A New Boline

My new boline: “Crooked” from Brewan at The Metal Craft

I think that the right tools will come to you when you are ready to accept them.  That is the case with me and this boline I just received from Brewan of The Metal Craft.  It is absolutely everything I ever wanted in a boline:  sickle shaped (not crescent moon shaped!), white handled, elegant, and petite.  The facts that a skilled Pagan artisan hand made it and that it shares some detail harmony with my athame (the curved handle and the brass pommel) is just icing on the cake.

It’s been a long time in finding this tool, and I’ve considered dozens of options from retrofitting a garden sickle (not terribly pretty) or a birds beak paring knife (too kitchen witch) to acquiring this monstrosity, which–in addition to being enormous at 10 inches long and looking intensely menacing with its serrated inner edge–is practically ubiquitous among the pagan community.  Nothing ever felt right to me.  This one does.

Sickle blades are a little hard to manage, but I think their symbolism is important in Wicca, not only for the correspondence with the moon and the resonances with druidry, but for harvest imagery in ritual and hedgewitch ‘mundane’ use in the garden.  Almost the only thing I would have trouble using this for is candle inscription, but wax work is what I’ve dedicated my former athame to, so I’ve got no issues there at all!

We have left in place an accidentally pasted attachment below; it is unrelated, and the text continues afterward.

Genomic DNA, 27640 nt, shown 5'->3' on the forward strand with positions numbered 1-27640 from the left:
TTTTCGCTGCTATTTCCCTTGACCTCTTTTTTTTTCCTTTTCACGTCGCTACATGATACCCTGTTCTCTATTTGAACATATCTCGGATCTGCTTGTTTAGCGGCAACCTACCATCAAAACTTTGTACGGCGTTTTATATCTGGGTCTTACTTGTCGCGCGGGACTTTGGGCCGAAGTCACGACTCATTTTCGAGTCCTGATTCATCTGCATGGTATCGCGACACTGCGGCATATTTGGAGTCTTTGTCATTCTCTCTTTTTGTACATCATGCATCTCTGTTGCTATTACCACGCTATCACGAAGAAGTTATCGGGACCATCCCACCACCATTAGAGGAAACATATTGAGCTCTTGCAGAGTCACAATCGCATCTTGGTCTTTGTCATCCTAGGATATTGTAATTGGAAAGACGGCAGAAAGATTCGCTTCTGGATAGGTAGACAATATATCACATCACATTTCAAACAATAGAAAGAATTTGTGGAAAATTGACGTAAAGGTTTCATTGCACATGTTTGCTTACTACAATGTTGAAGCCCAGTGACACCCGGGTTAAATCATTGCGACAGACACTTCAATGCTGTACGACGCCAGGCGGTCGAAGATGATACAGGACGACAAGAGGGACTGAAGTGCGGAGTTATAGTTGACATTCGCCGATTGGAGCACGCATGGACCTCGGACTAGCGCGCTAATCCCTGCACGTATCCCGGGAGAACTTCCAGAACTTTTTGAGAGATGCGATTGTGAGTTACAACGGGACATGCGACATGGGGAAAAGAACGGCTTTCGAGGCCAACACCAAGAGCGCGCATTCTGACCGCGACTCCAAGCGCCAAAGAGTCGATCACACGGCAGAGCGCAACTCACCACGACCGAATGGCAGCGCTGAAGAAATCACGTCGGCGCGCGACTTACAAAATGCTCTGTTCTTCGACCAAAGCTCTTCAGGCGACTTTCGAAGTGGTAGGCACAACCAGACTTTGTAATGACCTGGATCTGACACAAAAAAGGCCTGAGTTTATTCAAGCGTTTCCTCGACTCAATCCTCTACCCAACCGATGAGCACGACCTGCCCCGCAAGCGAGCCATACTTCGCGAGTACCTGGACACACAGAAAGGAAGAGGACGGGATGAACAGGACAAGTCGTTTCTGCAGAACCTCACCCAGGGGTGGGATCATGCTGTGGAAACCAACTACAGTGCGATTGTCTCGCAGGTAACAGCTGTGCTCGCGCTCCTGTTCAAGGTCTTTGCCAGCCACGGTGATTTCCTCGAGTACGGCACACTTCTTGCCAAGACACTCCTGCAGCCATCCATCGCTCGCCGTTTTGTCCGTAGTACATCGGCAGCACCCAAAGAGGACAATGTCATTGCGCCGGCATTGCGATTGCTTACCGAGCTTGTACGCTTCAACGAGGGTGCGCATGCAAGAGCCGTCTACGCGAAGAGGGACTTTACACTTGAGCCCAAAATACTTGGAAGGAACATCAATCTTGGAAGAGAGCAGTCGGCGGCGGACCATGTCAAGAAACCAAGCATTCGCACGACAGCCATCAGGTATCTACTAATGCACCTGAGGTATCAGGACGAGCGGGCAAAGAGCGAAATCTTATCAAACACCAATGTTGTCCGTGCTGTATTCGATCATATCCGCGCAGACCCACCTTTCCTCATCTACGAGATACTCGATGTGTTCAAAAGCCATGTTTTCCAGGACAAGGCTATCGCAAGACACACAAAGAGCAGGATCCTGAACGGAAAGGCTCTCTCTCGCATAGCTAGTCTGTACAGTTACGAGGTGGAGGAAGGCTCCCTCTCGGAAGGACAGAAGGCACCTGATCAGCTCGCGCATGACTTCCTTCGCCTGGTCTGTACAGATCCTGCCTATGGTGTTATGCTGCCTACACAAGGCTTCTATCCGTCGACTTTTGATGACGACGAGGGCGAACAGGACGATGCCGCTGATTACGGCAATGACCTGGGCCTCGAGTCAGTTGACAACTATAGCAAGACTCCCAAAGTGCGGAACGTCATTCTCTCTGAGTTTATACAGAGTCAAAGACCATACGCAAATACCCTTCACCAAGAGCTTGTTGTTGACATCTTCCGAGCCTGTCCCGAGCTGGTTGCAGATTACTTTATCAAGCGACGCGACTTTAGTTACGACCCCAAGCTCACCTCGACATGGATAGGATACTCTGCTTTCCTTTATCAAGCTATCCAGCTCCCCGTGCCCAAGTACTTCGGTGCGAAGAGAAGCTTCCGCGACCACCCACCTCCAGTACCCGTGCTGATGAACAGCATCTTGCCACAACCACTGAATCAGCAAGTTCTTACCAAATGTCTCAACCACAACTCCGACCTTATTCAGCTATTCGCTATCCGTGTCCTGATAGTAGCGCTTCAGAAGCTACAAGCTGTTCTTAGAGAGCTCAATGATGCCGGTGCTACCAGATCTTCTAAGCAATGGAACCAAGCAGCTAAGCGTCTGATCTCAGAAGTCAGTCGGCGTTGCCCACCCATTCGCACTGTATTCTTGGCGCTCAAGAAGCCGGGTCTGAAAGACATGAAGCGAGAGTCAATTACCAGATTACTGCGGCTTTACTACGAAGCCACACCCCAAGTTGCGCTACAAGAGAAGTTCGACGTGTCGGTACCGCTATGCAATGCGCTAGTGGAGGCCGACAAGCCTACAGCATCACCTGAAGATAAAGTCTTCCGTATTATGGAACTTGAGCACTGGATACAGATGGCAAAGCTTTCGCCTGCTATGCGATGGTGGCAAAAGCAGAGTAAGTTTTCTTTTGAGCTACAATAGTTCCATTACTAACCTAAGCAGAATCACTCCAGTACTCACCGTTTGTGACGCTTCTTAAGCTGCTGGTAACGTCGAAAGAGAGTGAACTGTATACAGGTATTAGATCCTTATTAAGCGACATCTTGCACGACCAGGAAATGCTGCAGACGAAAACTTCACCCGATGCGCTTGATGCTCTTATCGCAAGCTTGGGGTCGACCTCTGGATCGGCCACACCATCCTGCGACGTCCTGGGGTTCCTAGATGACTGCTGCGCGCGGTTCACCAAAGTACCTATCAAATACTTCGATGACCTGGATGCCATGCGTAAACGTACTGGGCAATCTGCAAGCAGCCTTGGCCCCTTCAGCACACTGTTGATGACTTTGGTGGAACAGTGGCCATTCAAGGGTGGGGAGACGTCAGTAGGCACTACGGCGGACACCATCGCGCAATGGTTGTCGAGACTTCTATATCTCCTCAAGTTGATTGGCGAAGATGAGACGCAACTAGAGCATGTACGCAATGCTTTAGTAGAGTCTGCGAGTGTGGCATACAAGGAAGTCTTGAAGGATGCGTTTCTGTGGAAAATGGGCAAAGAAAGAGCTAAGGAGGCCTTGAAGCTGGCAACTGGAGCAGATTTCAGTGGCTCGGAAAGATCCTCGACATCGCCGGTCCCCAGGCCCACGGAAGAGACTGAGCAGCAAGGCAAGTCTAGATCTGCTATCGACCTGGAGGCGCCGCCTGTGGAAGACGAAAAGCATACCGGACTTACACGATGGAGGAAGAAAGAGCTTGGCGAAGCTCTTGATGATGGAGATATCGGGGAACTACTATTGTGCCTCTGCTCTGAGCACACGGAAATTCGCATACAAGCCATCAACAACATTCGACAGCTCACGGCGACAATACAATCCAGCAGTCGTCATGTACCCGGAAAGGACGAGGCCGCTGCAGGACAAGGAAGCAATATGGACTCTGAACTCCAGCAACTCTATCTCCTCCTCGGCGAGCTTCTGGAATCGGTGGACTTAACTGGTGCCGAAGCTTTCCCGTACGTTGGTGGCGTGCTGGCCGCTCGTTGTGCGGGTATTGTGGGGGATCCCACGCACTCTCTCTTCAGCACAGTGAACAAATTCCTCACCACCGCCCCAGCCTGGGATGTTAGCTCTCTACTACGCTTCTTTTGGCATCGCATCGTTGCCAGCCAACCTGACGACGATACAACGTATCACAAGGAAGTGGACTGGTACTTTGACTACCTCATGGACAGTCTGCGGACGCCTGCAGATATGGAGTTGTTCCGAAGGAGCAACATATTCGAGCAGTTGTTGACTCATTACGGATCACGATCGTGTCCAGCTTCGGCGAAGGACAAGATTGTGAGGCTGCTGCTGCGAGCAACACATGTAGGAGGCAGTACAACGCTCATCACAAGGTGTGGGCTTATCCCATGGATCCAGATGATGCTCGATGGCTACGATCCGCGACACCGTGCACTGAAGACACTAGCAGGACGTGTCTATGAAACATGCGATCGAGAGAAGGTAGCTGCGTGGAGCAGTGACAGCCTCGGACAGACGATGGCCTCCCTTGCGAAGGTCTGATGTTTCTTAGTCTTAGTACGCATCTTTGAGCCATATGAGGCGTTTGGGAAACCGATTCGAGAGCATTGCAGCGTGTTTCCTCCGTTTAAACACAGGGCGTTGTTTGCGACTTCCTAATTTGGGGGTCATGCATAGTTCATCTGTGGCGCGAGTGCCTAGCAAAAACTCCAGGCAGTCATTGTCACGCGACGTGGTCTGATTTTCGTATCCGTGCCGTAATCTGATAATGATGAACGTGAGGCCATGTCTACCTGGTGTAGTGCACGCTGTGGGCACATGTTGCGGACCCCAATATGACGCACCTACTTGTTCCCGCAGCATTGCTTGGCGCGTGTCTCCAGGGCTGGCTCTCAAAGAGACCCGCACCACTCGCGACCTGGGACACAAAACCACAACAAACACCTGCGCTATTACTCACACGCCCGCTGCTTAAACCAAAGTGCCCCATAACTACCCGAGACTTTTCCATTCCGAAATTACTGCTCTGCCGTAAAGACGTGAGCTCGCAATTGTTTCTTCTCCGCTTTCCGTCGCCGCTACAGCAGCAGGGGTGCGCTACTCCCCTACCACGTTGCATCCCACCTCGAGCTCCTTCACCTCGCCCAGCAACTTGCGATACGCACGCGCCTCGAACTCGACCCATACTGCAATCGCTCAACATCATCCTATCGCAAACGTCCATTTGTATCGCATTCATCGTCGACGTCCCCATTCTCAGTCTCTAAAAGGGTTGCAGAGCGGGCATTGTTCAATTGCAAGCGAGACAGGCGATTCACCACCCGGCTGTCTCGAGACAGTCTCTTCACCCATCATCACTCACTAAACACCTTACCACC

I’ve spoken highly of Brewan’s work before, but when I wrote him to confirm payment I appended a little note saying that I had bought his Candle athame after years of passing up all sorts of tools that looked hyper-weaponlike or gimmicky, that I was struck by the elegance and character of his pieces, and that I could not wait to receive Crooked.  Brewan wrote back saying that he had long been “fascinated with arms and armor of all periods of history” but that he found “too many of the modern replicas made today were too gimmicky or mass produced and lifeless, even if they were artistically rendered.”  Therefore, it is his goal as a smith to make his pieces “with their own identity and personality”; “items that have an inner glow to them.”

I believe Brewan has met and exceeded his goal.  Every time I touch my athame, I marvel at how perfect it is.  It truly does have its own inner glow, and I’m pleased to find that my boline does, too.  Thank you, Brewan!

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